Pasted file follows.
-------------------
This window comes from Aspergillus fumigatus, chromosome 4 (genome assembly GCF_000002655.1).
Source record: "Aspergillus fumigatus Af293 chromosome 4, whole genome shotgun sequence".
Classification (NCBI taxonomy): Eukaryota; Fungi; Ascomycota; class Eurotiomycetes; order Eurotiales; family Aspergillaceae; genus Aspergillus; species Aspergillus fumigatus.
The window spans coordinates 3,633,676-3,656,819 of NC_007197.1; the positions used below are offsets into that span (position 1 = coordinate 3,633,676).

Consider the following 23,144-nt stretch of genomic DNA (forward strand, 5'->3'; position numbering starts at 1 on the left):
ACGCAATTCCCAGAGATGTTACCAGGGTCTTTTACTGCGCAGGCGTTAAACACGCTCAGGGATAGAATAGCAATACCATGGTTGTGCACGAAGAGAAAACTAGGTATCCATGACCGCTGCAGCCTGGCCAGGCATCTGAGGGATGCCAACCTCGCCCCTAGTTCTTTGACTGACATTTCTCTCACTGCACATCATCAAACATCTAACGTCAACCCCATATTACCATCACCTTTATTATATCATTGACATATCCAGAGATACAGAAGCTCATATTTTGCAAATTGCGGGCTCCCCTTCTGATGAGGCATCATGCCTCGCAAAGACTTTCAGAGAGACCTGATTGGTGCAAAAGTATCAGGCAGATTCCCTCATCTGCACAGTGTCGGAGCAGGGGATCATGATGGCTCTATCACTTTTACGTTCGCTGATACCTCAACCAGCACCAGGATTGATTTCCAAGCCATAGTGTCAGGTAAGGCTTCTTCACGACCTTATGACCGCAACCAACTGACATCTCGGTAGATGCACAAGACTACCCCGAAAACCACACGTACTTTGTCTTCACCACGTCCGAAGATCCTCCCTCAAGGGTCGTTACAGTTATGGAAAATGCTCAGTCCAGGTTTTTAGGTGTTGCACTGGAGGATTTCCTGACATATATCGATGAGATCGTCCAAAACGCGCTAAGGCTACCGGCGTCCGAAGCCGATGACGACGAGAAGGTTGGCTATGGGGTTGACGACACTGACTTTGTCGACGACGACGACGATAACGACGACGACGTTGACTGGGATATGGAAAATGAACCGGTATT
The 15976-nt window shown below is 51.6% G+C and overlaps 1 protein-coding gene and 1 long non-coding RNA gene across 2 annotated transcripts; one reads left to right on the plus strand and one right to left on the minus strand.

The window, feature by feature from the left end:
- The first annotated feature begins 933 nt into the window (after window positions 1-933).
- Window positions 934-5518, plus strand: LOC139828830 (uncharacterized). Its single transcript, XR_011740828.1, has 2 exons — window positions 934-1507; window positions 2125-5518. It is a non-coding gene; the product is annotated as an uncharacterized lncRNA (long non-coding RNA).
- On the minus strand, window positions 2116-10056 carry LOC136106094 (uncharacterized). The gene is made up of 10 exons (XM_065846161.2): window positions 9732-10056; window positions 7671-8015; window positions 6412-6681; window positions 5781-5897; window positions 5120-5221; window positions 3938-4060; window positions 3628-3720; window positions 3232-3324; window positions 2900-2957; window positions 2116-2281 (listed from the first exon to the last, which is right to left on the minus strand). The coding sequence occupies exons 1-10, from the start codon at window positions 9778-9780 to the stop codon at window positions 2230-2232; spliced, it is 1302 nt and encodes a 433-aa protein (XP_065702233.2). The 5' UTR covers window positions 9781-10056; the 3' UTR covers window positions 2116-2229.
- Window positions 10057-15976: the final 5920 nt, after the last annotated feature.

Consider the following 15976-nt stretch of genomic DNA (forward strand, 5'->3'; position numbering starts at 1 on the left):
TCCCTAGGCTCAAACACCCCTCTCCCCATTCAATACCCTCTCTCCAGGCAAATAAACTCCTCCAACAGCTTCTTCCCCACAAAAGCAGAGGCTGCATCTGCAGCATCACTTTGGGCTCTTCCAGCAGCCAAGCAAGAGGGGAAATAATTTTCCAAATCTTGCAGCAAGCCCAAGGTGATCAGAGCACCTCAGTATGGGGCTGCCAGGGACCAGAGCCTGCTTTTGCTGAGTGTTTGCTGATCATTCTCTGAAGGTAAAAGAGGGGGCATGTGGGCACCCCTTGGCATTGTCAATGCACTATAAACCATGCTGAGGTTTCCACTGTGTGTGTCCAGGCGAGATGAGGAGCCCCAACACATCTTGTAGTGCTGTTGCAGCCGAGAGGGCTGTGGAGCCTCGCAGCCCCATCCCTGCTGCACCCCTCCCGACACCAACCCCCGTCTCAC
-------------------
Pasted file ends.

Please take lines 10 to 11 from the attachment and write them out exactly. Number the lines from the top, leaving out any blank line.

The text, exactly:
- Window positions 934-5518, plus strand: LOC139828830 (uncharacterized). Its single transcript, XR_011740828.1, has 2 exons — window positions 934-1507; window positions 2125-5518. It is a non-coding gene; the product is annotated as an uncharacterized lncRNA (long non-coding RNA).
- On the minus strand, window positions 2116-10056 carry LOC136106094 (uncharacterized). The gene is made up of 10 exons (XM_065846161.2): window positions 9732-10056; window positions 7671-8015; window positions 6412-6681; window positions 5781-5897; window positions 5120-5221; window positions 3938-4060; window positions 3628-3720; window positions 3232-3324; window positions 2900-2957; window positions 2116-2281 (listed from the first exon to the last, which is right to left on the minus strand). The coding sequence occupies exons 1-10, from the start codon at window positions 9778-9780 to the stop codon at window positions 2230-2232; spliced, it is 1302 nt and encodes a 433-aa protein (XP_065702233.2). The 5' UTR covers window positions 9781-10056; the 3' UTR covers window positions 2116-2229.